Monday, July 8, 2013

Milestone: Our First Shitty Day

A much needed Sunday Funday.
My previous experience in construction taught me one solid rule above all else: Rarely does a project get completed on 'time'; mishaps and backtracks are common.  

Knowing something will happen, and being prepared for it are two very different things. And they don't always show up together. On Saturday we headed over to the house, sweating out the ride in Dan's truck (with no A/C), and even at 8am it was already a heavy, humid 90 degrees. We dragged ourselves around in the energy zapping heat, trying to decide what we could do. We decided we were going to put the termination bars on the roof, and then fully install the last two windows. 

First off, the termination bars did not look like the ones I saw in the educational videos, but we assumed the same concept. We spent about an hour applying the bars all around the roof- and since we used scrap pieces of 2x4 to jut the roof out that extra bit- we didn't have one solid piece all the way around. As a result some parts of the bars couldn't connect to anything. We didn't see it as much of an issue. The rubber is stuck on for life, this was more of finishing job. Or so we thought.

We then began to measure and cut the 1x3s we had bought that morning. These were to frame out the last two windows. For whatever reason, these 1x3s were not the same thickness, and just barely wouldn't fit. It was aggravating for sure. But, that happening was sort of a good thing. Sort of.

Around that time, Mario, our neighbor with years of house construction experience came over to say hello. He looked around and gently let us know that two of our windows were not installed properly, and what we had planned to do for the last two windows was not the best idea either. Oh, and we put the termination bars on upside down, and there shouldn't be gaps. So after a few sentences, the entire Saturday was negated and we are set back. We now have to remove the two top windows on the front side- of course, the HUGE one. Not to mention all that foam in the cracks. We have to dig them out and re-install again. That's one whole weekend for sure.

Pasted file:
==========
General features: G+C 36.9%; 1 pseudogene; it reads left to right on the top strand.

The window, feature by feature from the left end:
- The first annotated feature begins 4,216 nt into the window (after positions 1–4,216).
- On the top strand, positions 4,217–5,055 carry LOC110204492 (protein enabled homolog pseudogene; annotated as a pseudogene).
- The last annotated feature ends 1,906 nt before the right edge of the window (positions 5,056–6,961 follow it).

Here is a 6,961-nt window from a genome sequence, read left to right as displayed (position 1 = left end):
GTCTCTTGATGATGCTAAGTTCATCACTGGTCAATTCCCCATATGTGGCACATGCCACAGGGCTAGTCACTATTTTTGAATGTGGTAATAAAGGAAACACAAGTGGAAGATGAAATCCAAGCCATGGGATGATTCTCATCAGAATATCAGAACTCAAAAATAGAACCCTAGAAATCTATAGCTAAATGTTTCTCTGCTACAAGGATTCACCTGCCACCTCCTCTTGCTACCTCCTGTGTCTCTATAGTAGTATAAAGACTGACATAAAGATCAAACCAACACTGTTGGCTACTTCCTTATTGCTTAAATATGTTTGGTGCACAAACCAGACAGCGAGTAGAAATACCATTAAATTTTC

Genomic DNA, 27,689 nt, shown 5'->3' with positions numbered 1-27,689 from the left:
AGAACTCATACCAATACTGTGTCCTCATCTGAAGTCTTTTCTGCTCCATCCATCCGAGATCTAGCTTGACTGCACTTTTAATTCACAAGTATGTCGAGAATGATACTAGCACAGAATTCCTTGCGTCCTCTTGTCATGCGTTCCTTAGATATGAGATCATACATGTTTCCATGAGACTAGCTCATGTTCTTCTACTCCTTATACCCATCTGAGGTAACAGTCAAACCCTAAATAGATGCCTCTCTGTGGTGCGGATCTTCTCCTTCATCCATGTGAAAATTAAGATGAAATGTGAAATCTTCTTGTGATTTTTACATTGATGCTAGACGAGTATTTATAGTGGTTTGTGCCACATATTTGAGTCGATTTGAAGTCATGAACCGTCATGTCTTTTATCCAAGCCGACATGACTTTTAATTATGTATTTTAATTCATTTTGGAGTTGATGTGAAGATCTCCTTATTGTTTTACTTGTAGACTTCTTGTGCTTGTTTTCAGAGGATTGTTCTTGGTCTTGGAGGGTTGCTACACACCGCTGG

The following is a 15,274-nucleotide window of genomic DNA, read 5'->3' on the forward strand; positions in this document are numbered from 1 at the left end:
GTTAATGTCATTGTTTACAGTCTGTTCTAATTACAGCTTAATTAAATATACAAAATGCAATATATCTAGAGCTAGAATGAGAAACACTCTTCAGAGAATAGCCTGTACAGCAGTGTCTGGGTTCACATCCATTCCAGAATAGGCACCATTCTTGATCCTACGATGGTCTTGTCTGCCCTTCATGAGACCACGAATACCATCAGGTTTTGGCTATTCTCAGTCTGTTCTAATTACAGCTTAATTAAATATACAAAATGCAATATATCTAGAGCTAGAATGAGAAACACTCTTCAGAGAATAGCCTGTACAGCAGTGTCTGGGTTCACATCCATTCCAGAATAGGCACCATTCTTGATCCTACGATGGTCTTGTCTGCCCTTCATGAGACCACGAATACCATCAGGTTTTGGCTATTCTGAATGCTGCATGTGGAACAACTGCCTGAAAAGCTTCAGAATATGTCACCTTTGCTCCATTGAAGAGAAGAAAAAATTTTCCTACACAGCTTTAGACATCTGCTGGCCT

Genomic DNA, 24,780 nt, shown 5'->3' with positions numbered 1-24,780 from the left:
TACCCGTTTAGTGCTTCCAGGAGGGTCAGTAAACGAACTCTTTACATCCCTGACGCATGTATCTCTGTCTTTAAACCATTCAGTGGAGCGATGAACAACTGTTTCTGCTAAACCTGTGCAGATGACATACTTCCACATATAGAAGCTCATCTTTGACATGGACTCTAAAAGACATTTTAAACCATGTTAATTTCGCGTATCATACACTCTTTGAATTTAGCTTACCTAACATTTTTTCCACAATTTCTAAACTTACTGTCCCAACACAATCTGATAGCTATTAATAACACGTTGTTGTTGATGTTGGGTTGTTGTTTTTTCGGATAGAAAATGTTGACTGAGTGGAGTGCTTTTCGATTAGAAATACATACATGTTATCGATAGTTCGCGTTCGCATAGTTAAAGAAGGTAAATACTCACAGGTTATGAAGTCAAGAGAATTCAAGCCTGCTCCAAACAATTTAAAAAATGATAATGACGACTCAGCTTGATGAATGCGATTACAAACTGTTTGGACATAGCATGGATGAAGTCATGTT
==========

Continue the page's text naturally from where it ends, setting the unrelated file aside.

It was a combination of the 90 percent or higher humidity, heat, the relentless work we have put in thus far, the already building frustration and general burnt-out-ness that just needed a "failed inspection" to burst the bubble. We both felt defeated and exhausted, knowing what we had to undo and redo. We decided to clean up shop for the day, and call it a weekend. We both came to the conclusion that we really just needed a day off where we weren't doing something on the house. We didn't want to cultivate any kind of resentment for the project. Lately, we have only been associating really unpleasant working conditions and tedious/difficult tasks with the house. It was time to come up for air.

So on Sunday, we slept in, took our time getting ready for the day, went and bought a small inflatable pool, and set it up in my Dad's backyard. There was something therapeutic about sitting in lawn chairs, with our shins half submerged in chilly water. Despite the wretched heat and humidity, we felt comfortable for the first time in many days. As the cold water slowly cooled our bodies, it seemed to cool our tempers and perspectives too. We stared on at our tiny house, and despite what we had learned just the day before, found ourselves smiling and making positive remarks to one another. The biggest thing we told ourselves was: Yes, there are mistakes, but each one can be FIXED. Before we knew it, we were talking out how we would go about tackling each job. Onward!

Mistakes are par for the course. They allow you to truly appreciate when things are going really well.

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